Secondly, even though PlayPumps had not conducted sufficient research on its efficacy or cost-effectiveness, it solicited donations from all over the world. WaterAid issued a statement for why it did not support PlayPumps, including the following reasons: its “high costs ($14,000, excluding drilling), the complexity of the pumping mechanism (making local operation and maintenance difficult), the reliance on child labour, and the risk of injury.” However, other individuals and foundations were not aware of the severity of these issues. PlayPumps received more than $60 million from the US government, Jay-Z, and DJ Mark Ronson.(21) Despite the reported failures and problems, PlayPumps continued to try to reach its goal of 4,000 pumps installed by 2010 in order to satisfy donors.(22) Not only were millions of dollars wasted on a design that did not work, but additionally, the money was spent on a technology that actually caused further harm to those whom it was intended to benefit. Considering the detrimental and unethical consequences resulting from the installation of PlayPumps in place of previously operating and more cost-effective hand pumps, PlayPumps International should not have continued to solicit donations or scale up the technology.
Although OLPC honorably aims to reduce the “digital divide” between developing and developed countries, the continued widespread distribution of the XO-1 laptop may not be ethically defendable. Warschauer & Ames (2010) remark that the low-income countries that OLPC is trying to work with cannot realistically afford the laptops or the training and maintenance necessary to ensure their effective usage. Rather, the funds of OLPC should be used to build schools, train teachers, provide books, increase teacher and student attendance rates, and subsidize school fees. Like PlayPumps, documentation indicates that the XO-1 laptop is being deployed without adequate evaluation, and the opportunity costs of this development and deployment are too great. Warschauer & Ames (2010) state that “Given the demonstrated social and educational benefits of other low-cost programs versus the uncertain benefits of OLPC, it is neither realistic nor desirable that governments or donors would make the kinds of investment necessary for distribution of laptops to all children in low-income countries without evaluating the benefits of OLPC.” In fact, no studies have found measurable increases in student performance in reading, writing, language, science, or math due to participation in an OLPC program.
Moreover, in a situation similar to the case of PlayPumps, maintenance has proven to be a significant barrier to use. Many OLPC distribution sites - including Peru and Birmingham, Alabama - have experienced problems with large numbers of broken or otherwise unusable laptops, resulting in the discontinuation of program funding and support.(23) In the Alabama program, approximately 60% of the laptops were nonfunctioning nineteen months after they were distributed. Soliciting and using philanthropic funding without proof of efficacy is ethically problematic in the case of OLPC since the funding could have been used to scale up educational interventions already proven effective, or to address more pressing problems for children such as diarrheal disease and parasites. With poor health, students are less able to concentrate in school, to reach their academic potential, or even to attend school. Therefore, aid can be used to combat such health issues affecting child education before untested technologies are distributed.
(1) Owen, David. “The Inventor’s Dilemma.” The New Yorker, 17 May 2010.
(2) Haqqani, Abdul Basit, ed. The Role of Information and Communication Technologies in Global Development: Analysis and Policy Recommendations. Geneva: United Nations, Department of Economic and Social Affairs, 2005. GoogleBooks. Accessed on 22 February 2011.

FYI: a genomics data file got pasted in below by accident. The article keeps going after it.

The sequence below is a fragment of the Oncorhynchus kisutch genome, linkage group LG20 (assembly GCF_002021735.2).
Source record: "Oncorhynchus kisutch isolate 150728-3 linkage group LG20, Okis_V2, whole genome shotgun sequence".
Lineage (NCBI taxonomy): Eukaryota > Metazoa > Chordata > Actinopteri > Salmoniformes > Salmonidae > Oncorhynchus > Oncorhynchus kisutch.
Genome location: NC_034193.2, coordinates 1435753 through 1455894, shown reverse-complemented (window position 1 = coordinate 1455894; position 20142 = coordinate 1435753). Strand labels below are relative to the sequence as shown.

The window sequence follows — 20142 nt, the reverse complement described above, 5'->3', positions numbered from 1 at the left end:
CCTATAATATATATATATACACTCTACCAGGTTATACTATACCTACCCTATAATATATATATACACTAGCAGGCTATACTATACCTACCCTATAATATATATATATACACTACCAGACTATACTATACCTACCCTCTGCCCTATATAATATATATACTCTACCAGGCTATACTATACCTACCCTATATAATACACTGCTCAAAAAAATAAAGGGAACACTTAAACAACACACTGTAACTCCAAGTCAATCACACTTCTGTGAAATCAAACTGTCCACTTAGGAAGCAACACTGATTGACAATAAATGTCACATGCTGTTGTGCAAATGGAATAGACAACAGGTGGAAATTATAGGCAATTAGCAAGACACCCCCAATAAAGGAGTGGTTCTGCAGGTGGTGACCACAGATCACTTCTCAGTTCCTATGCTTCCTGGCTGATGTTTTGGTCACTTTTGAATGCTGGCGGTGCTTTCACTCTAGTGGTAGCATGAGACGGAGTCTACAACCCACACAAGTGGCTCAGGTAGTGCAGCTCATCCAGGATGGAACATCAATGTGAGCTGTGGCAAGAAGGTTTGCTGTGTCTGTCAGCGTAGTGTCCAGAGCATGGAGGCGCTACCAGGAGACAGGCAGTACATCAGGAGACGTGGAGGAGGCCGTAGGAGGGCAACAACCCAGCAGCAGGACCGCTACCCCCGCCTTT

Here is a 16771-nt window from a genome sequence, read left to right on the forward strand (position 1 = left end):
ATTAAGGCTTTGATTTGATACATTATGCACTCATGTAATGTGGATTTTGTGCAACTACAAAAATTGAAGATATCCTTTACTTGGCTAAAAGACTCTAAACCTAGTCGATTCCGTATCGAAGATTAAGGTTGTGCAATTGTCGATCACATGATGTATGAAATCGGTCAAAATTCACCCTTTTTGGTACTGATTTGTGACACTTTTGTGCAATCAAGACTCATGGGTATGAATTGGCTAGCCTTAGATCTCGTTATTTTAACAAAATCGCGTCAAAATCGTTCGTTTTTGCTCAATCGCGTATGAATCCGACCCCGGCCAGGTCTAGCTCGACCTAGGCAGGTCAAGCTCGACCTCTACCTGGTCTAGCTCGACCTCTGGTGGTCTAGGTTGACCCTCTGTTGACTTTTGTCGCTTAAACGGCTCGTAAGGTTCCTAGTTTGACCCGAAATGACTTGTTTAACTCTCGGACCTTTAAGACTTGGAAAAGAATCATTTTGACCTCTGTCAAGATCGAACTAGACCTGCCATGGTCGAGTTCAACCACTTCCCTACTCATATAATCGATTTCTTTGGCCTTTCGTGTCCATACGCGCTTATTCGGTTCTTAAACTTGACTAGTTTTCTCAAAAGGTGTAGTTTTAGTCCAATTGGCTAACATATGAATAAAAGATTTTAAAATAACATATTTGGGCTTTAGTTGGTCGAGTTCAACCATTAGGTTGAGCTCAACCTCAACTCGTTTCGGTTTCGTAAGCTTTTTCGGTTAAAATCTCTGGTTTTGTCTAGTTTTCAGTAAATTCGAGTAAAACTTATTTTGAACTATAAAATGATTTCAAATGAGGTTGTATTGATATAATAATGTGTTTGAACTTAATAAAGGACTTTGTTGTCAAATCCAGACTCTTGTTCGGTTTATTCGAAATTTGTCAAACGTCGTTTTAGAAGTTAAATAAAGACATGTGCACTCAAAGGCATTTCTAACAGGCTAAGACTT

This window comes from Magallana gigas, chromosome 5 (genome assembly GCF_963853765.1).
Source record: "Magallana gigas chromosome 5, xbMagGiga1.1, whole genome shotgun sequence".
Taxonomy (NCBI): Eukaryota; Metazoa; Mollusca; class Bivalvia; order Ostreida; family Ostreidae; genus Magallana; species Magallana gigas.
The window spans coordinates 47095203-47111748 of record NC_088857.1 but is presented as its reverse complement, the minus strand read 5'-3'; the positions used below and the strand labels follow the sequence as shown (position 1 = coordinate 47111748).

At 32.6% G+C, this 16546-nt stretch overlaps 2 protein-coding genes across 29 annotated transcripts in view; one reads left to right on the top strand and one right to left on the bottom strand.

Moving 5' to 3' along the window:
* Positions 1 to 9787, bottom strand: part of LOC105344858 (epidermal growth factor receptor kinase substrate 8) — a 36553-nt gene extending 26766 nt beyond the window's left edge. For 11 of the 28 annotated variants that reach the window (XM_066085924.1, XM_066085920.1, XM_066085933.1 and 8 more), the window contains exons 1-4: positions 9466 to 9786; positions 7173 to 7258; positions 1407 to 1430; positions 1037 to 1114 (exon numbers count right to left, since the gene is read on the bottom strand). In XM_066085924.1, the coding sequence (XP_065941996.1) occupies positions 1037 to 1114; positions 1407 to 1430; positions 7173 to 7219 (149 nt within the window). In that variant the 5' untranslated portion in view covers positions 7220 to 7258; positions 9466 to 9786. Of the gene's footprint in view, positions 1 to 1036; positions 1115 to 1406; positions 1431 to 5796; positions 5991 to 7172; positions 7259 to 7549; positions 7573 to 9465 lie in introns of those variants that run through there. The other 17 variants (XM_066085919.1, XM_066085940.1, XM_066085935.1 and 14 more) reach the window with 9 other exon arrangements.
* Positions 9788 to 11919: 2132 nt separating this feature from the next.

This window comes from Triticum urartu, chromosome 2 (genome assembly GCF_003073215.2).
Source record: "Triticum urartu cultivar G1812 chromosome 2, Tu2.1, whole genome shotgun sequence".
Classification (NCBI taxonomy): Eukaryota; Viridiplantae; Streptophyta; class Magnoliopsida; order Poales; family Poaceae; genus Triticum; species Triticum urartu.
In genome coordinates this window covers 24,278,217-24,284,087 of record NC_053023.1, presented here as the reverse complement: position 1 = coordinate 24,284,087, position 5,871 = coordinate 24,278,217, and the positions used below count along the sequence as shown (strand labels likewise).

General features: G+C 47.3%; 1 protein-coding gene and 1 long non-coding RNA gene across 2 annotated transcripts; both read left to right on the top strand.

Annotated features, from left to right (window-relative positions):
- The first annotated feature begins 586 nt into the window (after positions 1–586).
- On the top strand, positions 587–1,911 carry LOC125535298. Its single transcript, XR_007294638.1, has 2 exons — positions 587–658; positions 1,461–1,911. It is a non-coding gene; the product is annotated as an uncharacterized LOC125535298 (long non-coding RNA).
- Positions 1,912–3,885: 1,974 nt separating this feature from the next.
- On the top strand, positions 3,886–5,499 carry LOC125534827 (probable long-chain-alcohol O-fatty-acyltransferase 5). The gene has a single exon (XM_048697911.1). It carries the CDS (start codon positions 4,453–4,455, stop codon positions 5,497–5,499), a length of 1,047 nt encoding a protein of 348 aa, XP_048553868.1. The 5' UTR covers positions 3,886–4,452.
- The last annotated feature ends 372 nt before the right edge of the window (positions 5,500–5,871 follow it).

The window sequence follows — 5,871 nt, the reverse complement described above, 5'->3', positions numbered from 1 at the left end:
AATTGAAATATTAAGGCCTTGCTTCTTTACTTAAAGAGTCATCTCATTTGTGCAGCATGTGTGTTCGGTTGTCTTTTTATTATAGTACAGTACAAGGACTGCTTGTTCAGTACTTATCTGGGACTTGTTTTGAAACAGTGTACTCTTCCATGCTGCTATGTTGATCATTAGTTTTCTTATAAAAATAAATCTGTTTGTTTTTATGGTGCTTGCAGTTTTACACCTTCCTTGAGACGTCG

(3) Young, Paul. “Designing the Future.” Design 21: Social Design Network, 11 August 2008. Accessed on 23 February 2011.
(4) Stepanek, Marcia. “Exploring Failure.” Stanford Social Innovation Review, 3 November 2010. Accessed on 24 February 2011.
(5) Brown, Tim. “Tim Brown urges designers to think big.” Ted Talks, July 2009. Accessed on 14 February 2011.
(6) Brown, Tim and Jocelyn Wyatt. “Design Thinking for Social Innovation.” Stanford Social Innovation Review 2010. Accessed on 14 February 2011.
(7) Fleming, Heather. “The Human Factor: The Designer’s Approach to Societal Change.” TEDxSoMa, 2010. Accessed on 14 February 2011.
(8) “The Promise and Perils of PlayPump.” Public Radio International, 7 July 2010. Accessed on 13 January 2011.
(9) “Troubled Water.” PBS Frontline World: Stories from a Small Planet, 29 June 2010. Accessed on 14 September 2010.
(10) Stepanek, Marcia. “Exploring Failure.” Stanford Social Innovation Review, 3 November 2010. Accessed on 24 February 2011.
(11) Boisson, Sophie, Wolf-Peter Schmidt, Tsegahiwot Berhanu, Hencock Gezahegn, and Thomas Clasen. “Randomized Controlled Trial in Rural Ethiopia to Assess a Portable Water Treatment Device.” Environmental Science & Technology 43(2009): 5934-5939.
(12) McArthur, Victoria. “Communications Technologies and Cultural Identity: A Critical Discussion of ICTs for Development.” IEEE Toronto International Conference – Science & Technology for Humanity ’09, 27 September 2009.
(13) Warschauer, Mark and Morgan Ames. “Can One Laptop Per Child Save The World’s Poor?” Journal of International Affairs 64(2010): 33-51.
(14) McArthur, Victoria. “Communications Technologies and Cultural Identity: A Critical Discussion of ICTs for Development.” IEEE Toronto International Conference – Science & Technology for Humanity ’09. 27 September 2009.
(15) “MoneyMaker Deep Lift Pump For KickStart (Was Approtec): A Human-Powered Irrigation Pump.” IDEO, 2011. Accessed on 23 February 2011.
(16) Underwood, Scott. “ApproTEC MoneyMaker DeepLift Pump.” IDSA.
(17) “Micro-Irrigation Technologies.” KickStart. Accessed on 23 February 2011.
(18) Juma, Calestous, Karen Fang, Derya Honca, Jorge Huete-Perez, Victor Konde, and Sung H. Lee. “Global Governance of technology: meeting the needs of developing countries.” International Journal of Technology Management 22(2001): 629-655.
(19) “Troubled Water.” PBS Frontline World: Stories from a Small Planet, 29 June 2010. Accessed on 14 September 2010.
(20) Chambers, Andrew. “Africa’s not-so-magic roundabout.” Guardian, 24 November 2009. Accessed on 28 February 2011.
(22) “Troubled Water.” PBS Frontline World: Stories from a Small Planet, 29 June 2010. Accessed on 14 September 2010.
(23) Warschauer, Mark and Morgan Ames. “Can One Laptop Per Child Save The World’s Poor?” Journal of International Affairs 64(2010): 33-51.